USS Connecticut: Navy study shows submarine crashes in South China Sea were ‘preventable’
USS Connecticut: Navy study shows submarine crashes in South China Sea were ‘preventable’

USS Connecticut: Navy study shows submarine crashes in South China Sea were ‘preventable’



CNN

A naval survey of October ruled of a submarine into a submarine ridge in the South China Sea was “preventable” and followed navigation planning and risk management errors as well as other errors.

The errors “fell far short of US Navy standards,” according to the command investigationand the accident rendered the USS Connecticut nuclear-powered Seawolf-class submarine unable to operate “for extended periods of time” due to the damage.

Eleven sailors suffered minor injuries in the accident, the most serious of which was a laceration to the scalp and a broken shoulder blade. But on the voyage to Guam, where Connecticut was heading for the crash, the ship’s management found that more than a third of the crew would benefit from mental health care.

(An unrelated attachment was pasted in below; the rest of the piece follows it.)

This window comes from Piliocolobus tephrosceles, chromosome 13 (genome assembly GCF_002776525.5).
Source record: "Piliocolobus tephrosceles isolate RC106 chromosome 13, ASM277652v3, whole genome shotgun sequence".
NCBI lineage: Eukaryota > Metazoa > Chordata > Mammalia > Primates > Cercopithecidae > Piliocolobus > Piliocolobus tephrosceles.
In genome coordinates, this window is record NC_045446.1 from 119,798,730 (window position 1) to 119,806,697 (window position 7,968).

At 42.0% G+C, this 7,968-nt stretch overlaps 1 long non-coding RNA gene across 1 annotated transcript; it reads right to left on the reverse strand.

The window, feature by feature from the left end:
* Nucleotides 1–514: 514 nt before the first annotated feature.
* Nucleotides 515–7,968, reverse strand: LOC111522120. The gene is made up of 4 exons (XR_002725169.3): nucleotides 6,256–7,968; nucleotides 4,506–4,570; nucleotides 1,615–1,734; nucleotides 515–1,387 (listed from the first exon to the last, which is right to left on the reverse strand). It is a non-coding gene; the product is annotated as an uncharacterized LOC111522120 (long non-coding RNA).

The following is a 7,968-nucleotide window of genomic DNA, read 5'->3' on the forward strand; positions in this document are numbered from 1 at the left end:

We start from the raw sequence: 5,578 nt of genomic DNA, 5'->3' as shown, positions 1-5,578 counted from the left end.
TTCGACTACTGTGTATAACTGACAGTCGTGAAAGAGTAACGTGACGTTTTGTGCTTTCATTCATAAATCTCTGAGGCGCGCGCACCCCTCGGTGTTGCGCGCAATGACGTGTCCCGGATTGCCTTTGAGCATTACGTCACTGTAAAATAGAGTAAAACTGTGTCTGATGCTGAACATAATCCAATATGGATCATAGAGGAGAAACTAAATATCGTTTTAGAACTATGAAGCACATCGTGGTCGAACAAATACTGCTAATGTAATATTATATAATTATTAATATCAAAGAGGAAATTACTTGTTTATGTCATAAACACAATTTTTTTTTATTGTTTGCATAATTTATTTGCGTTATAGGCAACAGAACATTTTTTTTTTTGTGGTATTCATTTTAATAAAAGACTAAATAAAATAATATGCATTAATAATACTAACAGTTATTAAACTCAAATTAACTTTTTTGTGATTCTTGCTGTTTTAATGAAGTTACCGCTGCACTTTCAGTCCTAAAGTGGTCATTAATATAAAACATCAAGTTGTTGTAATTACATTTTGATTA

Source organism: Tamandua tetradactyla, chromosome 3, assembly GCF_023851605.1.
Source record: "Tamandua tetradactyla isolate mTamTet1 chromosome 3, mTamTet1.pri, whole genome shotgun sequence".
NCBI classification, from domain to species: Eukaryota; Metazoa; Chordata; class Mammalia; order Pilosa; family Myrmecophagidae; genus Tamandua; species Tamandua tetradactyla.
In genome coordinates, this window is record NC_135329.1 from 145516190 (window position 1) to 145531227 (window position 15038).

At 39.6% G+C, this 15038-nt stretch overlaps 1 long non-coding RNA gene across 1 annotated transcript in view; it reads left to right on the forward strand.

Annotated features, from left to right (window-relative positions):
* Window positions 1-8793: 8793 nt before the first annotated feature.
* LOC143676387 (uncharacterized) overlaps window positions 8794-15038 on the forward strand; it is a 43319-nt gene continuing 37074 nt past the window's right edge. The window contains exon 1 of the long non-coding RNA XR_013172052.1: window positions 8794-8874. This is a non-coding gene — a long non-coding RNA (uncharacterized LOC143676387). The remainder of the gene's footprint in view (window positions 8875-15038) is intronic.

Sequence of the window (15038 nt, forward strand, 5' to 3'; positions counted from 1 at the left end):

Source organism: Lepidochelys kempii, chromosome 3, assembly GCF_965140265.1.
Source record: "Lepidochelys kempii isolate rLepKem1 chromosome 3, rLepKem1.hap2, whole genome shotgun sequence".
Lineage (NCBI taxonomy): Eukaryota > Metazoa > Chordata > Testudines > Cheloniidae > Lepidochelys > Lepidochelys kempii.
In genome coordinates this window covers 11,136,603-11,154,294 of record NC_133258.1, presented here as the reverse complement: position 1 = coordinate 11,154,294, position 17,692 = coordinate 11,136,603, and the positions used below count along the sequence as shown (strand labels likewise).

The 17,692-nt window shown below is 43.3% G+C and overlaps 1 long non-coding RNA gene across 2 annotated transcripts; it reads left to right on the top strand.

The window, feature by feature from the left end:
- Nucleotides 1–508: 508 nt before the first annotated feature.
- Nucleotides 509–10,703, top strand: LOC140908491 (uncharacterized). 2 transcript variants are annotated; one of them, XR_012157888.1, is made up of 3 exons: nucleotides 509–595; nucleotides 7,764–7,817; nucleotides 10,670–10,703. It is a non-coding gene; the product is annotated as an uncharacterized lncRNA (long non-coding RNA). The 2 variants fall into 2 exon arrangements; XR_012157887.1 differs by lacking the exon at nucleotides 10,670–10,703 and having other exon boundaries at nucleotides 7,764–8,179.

“A grounding at this speed and depth had the potential for more serious injuries, deaths and even loss of the ship,” wrote Rear Admiral Christopher Cavanaugh, who led the investigation.

In November, the Navy relieved the ship’s management of their duties, including the commander-in-chief, the executive officer and the boat’s commander. The completed command investigation recommends that three other crew members be removed from their posts.

The navigation review team, which includes the commander-in-chief, failed to locate and mark at least 10 underwater hazards near the site of the grounding, the investigation found, and the team incorrectly concluded that the submarine would operate in an open area. The submarine also suffered from “low standards” because the ship’s management did not hold sailors responsible for navigational errors or deficiencies.

The investigation also revealed a previous accident on the USS Connecticut. In April 2021, the submarine collided with a pier at Naval Base Point Loma in San Diego. At the time, a study found “deteriorating standards” in navigation, planning and seamanship, but the accident was dismissed as “an abnormal performance and not a systemic failure.”

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